Wilco: Nels Cline, Pat Sansone, Al Jorgensen, Glenn Kotche, Jeff Tweedy, John Stiratt
Wilco's music captured both, the melancholy of leaving this exciting place and the longing to be home with my friends & family. And Wilco are from Chicago - just as Calexico have been my soundtrack to the Southwest, Wilco have been my "sonic shoulder to cry on" in the North- & Midwest. Both bands have been around for years, have consistently put out quality records, and therefore built a loyal fanbase, which i consider myself part of. They highly value traditional American music, but give it a new, contemporary twist, ending up with a soundscape the media tried to pigeonhole as "Americana" or "Alternative Country". Jeff Tweedy is considered one of the leading musicians of the genre and has also been a big supporter of local homeboy Barack Obama in the 2009 elections. They have all my support for 2012 but i'm not sure they're gonna be cheering again...
Arriving in Chicago with 20$ in my pocket i wasn't sure how much fun there was to be had in the city - at least for me. Having misplaced my credit card in Montana certainly didn't make things easier. But i found my way to my host Charles Golubski (another fellow yogi from training) on Wednesday night, and thanks to his & Paypal's help it all worked out just fine in the subsequent days. With Charles, born & raised in Chicago and temporarily living in a nice neighbourhood called Rogers Park, the day would usually start with a big mug of coffee, and after being fully awakened by his brew, i would make plans to explore the city and usually take the Elevated Train (called the "El", and a quintessential Chicago sight in itself) downtown.
Charles & his coffee-making devices
When you open up your travel guide to the US, and you look at the map, you tend to immediately gravitate towards the East & West Coasts - New York City! San Francisco! It's easy to neglect the middle. What is the middle ever good for, right? Middle-class, Middle-management, middle-of-nowhere... But i knew very early on that i wanted to end my trip in Chicago. I guess Wilco played a big part in that plan (just as Calexico made me decide i wanna visit Tucson) but i also thought that it would be nice to finish off with my longest train ride and one final, big metropolis. And Chicago is as big as American cities get! The city has enough things to keep you busy for weeks, and except for the salty air & seafood the City by the Lake has all the allure of a seaside town, because Lake Michigan is so huge you can't really tell it from the sea anyway. I took an afternoon stroll around its shoreline on Day 1, and lived on peanut butter sandwiches for the afternoon.
On Day 2 i took a self-guided walking architecture tour around downtown (also referred to as "The Loop") and admired the impressive skyline & daring architecture Chicago has to offer. The city built the world's first skyscraper and has been on the forefront of modern architecture ever since. The day was overcast, cool & grey, which made it a perfect day for walking around and gazing at the structures. On Day 3, i went to the funky "Ukrainian Village" west of Downtown, where i attended the 5-year anniversary of Permanent Records, an indie record store in Chicago. I enjoyed free pizza & an in-store performance by the Bed-Wettin' Bad Boys (only Aussies can come up with a band name like that...). It was basically punk music, and more noise than anything else, but the place was busy and i enjoyed browsing through the record collection, aquiring an older Wilco album ("A Ghost Is Born") for just 9 bucks.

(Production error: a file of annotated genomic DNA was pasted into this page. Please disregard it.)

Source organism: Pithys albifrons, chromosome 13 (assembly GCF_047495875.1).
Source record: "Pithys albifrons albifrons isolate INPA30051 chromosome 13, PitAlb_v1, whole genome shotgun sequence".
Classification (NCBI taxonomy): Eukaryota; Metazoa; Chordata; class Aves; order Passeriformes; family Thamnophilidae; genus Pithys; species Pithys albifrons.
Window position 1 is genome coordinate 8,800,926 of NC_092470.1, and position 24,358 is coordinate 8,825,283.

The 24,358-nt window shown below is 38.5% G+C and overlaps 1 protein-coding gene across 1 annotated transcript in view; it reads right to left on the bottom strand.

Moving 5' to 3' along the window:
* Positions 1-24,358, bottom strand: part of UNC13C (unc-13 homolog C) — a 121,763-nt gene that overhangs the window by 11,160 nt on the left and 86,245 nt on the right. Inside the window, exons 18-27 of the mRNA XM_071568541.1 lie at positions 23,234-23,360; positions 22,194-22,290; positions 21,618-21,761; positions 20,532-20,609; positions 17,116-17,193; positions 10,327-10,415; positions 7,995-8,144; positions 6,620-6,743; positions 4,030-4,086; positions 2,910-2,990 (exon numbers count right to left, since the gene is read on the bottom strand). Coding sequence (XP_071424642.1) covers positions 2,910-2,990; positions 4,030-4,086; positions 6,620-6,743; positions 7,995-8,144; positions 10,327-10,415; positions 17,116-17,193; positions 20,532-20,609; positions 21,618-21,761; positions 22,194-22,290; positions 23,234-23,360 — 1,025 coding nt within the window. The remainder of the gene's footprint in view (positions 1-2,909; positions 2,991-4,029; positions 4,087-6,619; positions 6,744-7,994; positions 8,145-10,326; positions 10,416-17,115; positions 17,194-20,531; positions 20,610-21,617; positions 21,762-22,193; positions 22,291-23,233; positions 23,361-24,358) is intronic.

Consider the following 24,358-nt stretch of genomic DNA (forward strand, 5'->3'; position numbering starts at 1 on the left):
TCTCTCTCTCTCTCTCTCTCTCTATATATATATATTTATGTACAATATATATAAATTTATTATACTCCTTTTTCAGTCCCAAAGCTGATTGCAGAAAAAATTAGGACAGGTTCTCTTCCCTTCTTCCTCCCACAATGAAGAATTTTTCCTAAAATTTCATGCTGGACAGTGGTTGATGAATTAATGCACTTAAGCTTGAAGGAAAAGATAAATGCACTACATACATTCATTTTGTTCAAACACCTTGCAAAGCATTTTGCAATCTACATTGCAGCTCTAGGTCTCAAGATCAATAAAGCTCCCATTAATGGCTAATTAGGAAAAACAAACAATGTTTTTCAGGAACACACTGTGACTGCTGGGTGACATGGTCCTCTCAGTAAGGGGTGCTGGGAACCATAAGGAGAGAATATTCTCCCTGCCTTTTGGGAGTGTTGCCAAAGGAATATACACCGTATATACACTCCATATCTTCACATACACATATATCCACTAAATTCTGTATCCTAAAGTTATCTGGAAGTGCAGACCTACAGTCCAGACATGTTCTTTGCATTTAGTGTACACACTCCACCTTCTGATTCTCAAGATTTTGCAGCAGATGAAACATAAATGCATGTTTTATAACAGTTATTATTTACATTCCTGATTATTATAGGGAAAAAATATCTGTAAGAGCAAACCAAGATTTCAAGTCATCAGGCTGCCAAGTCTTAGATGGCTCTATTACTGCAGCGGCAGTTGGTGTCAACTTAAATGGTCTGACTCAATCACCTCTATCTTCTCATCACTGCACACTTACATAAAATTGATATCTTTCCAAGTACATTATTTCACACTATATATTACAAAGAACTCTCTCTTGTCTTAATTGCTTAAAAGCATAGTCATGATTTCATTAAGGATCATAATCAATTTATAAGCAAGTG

On Day 4 (Sunday) i went to see a baseball game at Wrigley Field, America's most beloved baseball stadium, with my North Dakotan friend Danika Bakke, and on Monday (Day 5) i topped it all off with a visit to the highly recommended Chicago History Museum. Its permanent exhibition "Chicago - Crossroads of America" offered glimpses into American history way beyond Chicago (covering such diverse subjects as Slavery, Women's Suffrage, Train Travel in America, and the Japanese Internment Camps after World War II) and enabled me to see the "big picture" of the US once again. Afterwards i took the 40-second elevator ride up to the John Hancock Center, which provided me with a memorable view of Chicago & Lake Michigan from above.
Of course any visit to Chicago is incomplete without a Chicago "DeepDish" Style Pizza and i managed to get that in on Day 6, my last day which was basically a travel day only. I had to gather all my luggage (most of which i had left at Union Station in the first place, especially my backpacking gear), and bring it to Chicago's o'Hare Airport. I couldn't carry everything all at once and therefore had to ride the CTA Blue Line & Airport Transit trains several times that day. But in the end it was perfect timing: my flight left at 8 pm and i had just enough time to check in all my luggage, and with my last remaining dollars, i treated myself to a Chicago DeepDish at Beggar's Pizza ("we lay it on thick!") just across the road from Union Station. I didn't find it all what it's made up to be (seemed more like a quiche than a pizza dough, really) but it was certainly worth the money, because it was a LOT of food (i actually gave 2 slices to an AMTRAK agent at Union Station who had spared me a substantial amount of storage fees for my luggage earlier that day).
It's always nice to finish things on a high note, and that was definitely the case with leaving the US from Chicago - a city that has come a long way since burning down in 1878 and being plagued by Al Capone and his gangsters in the Roaring Twenties, and is now one of the finest cities in the US - at least in my book!